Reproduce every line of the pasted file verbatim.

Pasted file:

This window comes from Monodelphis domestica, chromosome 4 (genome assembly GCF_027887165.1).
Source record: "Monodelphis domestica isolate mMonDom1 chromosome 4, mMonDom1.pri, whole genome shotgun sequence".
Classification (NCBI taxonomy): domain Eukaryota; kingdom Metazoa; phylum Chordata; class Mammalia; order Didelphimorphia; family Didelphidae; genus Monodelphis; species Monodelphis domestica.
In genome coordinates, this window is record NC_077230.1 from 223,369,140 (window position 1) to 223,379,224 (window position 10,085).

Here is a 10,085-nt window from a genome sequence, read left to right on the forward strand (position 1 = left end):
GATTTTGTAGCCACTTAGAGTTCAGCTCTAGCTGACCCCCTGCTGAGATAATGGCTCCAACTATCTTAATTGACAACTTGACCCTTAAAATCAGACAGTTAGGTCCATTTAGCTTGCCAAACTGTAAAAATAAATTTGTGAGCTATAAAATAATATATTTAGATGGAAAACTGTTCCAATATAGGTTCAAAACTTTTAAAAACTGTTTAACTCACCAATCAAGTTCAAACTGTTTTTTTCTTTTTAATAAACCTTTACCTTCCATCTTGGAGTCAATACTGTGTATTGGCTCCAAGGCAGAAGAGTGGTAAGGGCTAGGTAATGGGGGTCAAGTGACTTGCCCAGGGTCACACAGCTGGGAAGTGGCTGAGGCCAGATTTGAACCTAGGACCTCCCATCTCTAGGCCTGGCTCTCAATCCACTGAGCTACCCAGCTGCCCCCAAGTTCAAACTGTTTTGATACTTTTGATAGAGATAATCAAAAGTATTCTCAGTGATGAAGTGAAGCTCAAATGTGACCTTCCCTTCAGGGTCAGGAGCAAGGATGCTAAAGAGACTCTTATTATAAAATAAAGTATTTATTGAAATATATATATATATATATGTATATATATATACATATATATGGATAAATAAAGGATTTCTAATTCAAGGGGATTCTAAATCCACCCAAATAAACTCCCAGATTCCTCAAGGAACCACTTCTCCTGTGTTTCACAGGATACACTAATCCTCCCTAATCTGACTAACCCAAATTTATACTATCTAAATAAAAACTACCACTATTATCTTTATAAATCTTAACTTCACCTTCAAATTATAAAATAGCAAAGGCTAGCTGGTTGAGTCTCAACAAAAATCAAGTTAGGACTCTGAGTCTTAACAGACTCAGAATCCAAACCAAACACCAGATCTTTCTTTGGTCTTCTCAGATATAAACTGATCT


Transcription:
This window comes from Monodelphis domestica, chromosome 4 (genome assembly GCF_027887165.1).
Source record: "Monodelphis domestica isolate mMonDom1 chromosome 4, mMonDom1.pri, whole genome shotgun sequence".
Classification (NCBI taxonomy): domain Eukaryota; kingdom Metazoa; phylum Chordata; class Mammalia; order Didelphimorphia; family Didelphidae; genus Monodelphis; species Monodelphis domestica.
In genome coordinates, this window is record NC_077230.1 from 223,369,140 (window position 1) to 223,379,224 (window position 10,085).

Here is a 10,085-nt window from a genome sequence, read left to right on the forward strand (position 1 = left end):
GATTTTGTAGCCACTTAGAGTTCAGCTCTAGCTGACCCCCTGCTGAGATAATGGCTCCAACTATCTTAATTGACAACTTGACCCTTAAAATCAGACAGTTAGGTCCATTTAGCTTGCCAAACTGTAAAAATAAATTTGTGAGCTATAAAATAATATATTTAGATGGAAAACTGTTCCAATATAGGTTCAAAACTTTTAAAAACTGTTTAACTCACCAATCAAGTTCAAACTGTTTTTTTCTTTTTAATAAACCTTTACCTTCCATCTTGGAGTCAATACTGTGTATTGGCTCCAAGGCAGAAGAGTGGTAAGGGCTAGGTAATGGGGGTCAAGTGACTTGCCCAGGGTCACACAGCTGGGAAGTGGCTGAGGCCAGATTTGAACCTAGGACCTCCCATCTCTAGGCCTGGCTCTCAATCCACTGAGCTACCCAGCTGCCCCCAAGTTCAAACTGTTTTGATACTTTTGATAGAGATAATCAAAAGTATTCTCAGTGATGAAGTGAAGCTCAAATGTGACCTTCCCTTCAGGGTCAGGAGCAAGGATGCTAAAGAGACTCTTATTATAAAATAAAGTATTTATTGAAATATATATATATATATATGTATATATATATACATATATATGGATAAATAAAGGATTTCTAATTCAAGGGGATTCTAAATCCACCCAAATAAACTCCCAGATTCCTCAAGGAACCACTTCTCCTGTGTTTCACAGGATACACTAATCCTCCCTAATCTGACTAACCCAAATTTATACTATCTAAATAAAAACTACCACTATTATCTTTATAAATCTTAACTTCACCTTCAAATTATAAAATAGCAAAGGCTAGCTGGTTGAGTCTCAACAAAAATCAAGTTAGGACTCTGAGTCTTAACAGACTCAGAATCCAAACCAAACACCAGATCTTTCTTTGGTCTTCTCAGATATAAACTGATCT